Permits to enter Manipur! Why?

With the Manipur assembly passing the resolution last week seeking reinstatement of the Permit system, the legacy of territorial framework bequeathed by the British has raised its head again.

Before 1947, an Inner Line delineated the limits of fully administered sovereignty of the British India. Beyond the Inner Line, the Raj drew an Outer Line that was a claimed boundary. Post-independence, India adopted the Outer Line as its formal border. In the largely tribal regions between the Inner and Outer lines, the British Raj did not exercise full sovereignty. It had loose arrangements with the tribes who were left free to look after their own affairs, but would contribute to the security of the frontiers.

Ignored: The All Manipur Students Union claims that the state government has ignored the agreements signed with the students body in 1980 and 1994 on reinstating the Permit system

The British Raj introduced the system of Inner Line Permit or ILP via the Bengal Eastern Frontier Regulation 1873, with the objective of controlling business in Bengal and Assam. Under the system, citizens from other parts of India were allowed to enter a state only with a valid pass called the ILP. Officially, the objective of the ILP system was to protect the distinct identity, culture, ethnicity and socio-economic rights of the indigenous people. The system still exists in Arunachal Pradesh, Nagaland and Mizoram. But Manipur was never covered under the ILP system.

Manipur was a sovereign kingdom till 1891 when it became a princely state of British India. In 1901, Manipur started controlling the entry of foreigners (all non-Manipuris, which included Indians) by the use of a Permit system. This served two purposes: it regulated influx of non-Manipuris into the kingdom; and it formed an important source of revenue for the King. The Permit system also did not allow any ‘foreigner’ to acquire or purchase landed property in Manipur. Consequent to Maharaja Bodhchandra Singh signing Manipur’s Instrument of Accession with India on 11 August 1947, this Permit system was abolished by the Chief Commissioner in November 1950.

Many citizen groups and student unions in Manipur have been demanding the reinstatement of the Permit system to the state. They believe that the abolition of Permit system has led to uncontrolled influx of migrants, which has has reduced the indigenous tribal population to a minority. If this continues, they say, Manipur would soon be inhabited by a hybrid population and all the traditions and culture of the indigenous people will be lost.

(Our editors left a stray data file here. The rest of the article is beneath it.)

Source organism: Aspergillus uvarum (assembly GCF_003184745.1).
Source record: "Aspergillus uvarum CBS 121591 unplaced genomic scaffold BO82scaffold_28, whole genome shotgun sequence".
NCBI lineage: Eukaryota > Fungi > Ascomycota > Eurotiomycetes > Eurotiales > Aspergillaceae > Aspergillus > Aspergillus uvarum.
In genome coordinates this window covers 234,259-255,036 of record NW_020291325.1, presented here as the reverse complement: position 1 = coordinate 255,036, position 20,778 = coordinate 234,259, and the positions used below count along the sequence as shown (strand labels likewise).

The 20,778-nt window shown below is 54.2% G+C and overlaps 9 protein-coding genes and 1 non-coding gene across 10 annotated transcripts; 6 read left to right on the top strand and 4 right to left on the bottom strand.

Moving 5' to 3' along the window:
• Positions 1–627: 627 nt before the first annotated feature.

Their fears are not without basis. A large number of foreigners from Bangladesh, Myanmar and Nepal have settled in the hill districts of Senapati, Ukhrul, Churachandpur and Chandel. Along with these foreigners, the influx of Bengali workers and Bihari labour has also reduced the economic opportunities available to the indigenous people. Having amassed significant political clout, these groups are now being cultivated as a vote-bank. The demand for reinstating the ILP is thus as much political and economic, as it is socio-cultural.

The All Manipur Students Union claims that the state government has ignored the agreements signed with the students body in 1980 and 1994 on reinstating the Permit system. Following a mass campaign that threatened peace, Manipur Chief Minister Ibobi Singh last week did not oppose an assembly resolution moved by three opposition members. The unanimous resolution sought to adopt Bengal Eastern Frontier Regulation 1873 to Manipur with necessary changes. It also urged the Centre to comply with the resolution. This was done despite Centre’s intimation to the state government that the introduction of ILP is not a state subject, as it is included in the Union list.

While this move might take some pressure off the state government, the Centre is unlikely to accede to this resolution because it will lead to a plethora of similar demands across the country. Moreover, it will hinder the task of economic development and political integration of Northeastern states. The Centre had in fact last year relaxed rules so that foreigners no longer need special permits to visit Mizoram, Manipur and Nagaland. While there is a need to jettison outdated concepts like the ILP, genuine endeavours to preserve the culture, language and traditions of the people of Manipur must be made under Articles 29 and 30 of the constitution. Genuine concerns about foreigners settling in Manipur can be countered by the Centre by an early roll out of citizenship cards under the National Population Register scheme.

ILP is an idea whose time has long gone. Along with goods and services, today’s India needs a free movement of people. To which Manipur can be no exception.

Sushant K Singh is Fellow for National Security at the Takshashila Institution and editor of Pragati-The Indian National Interest Review 

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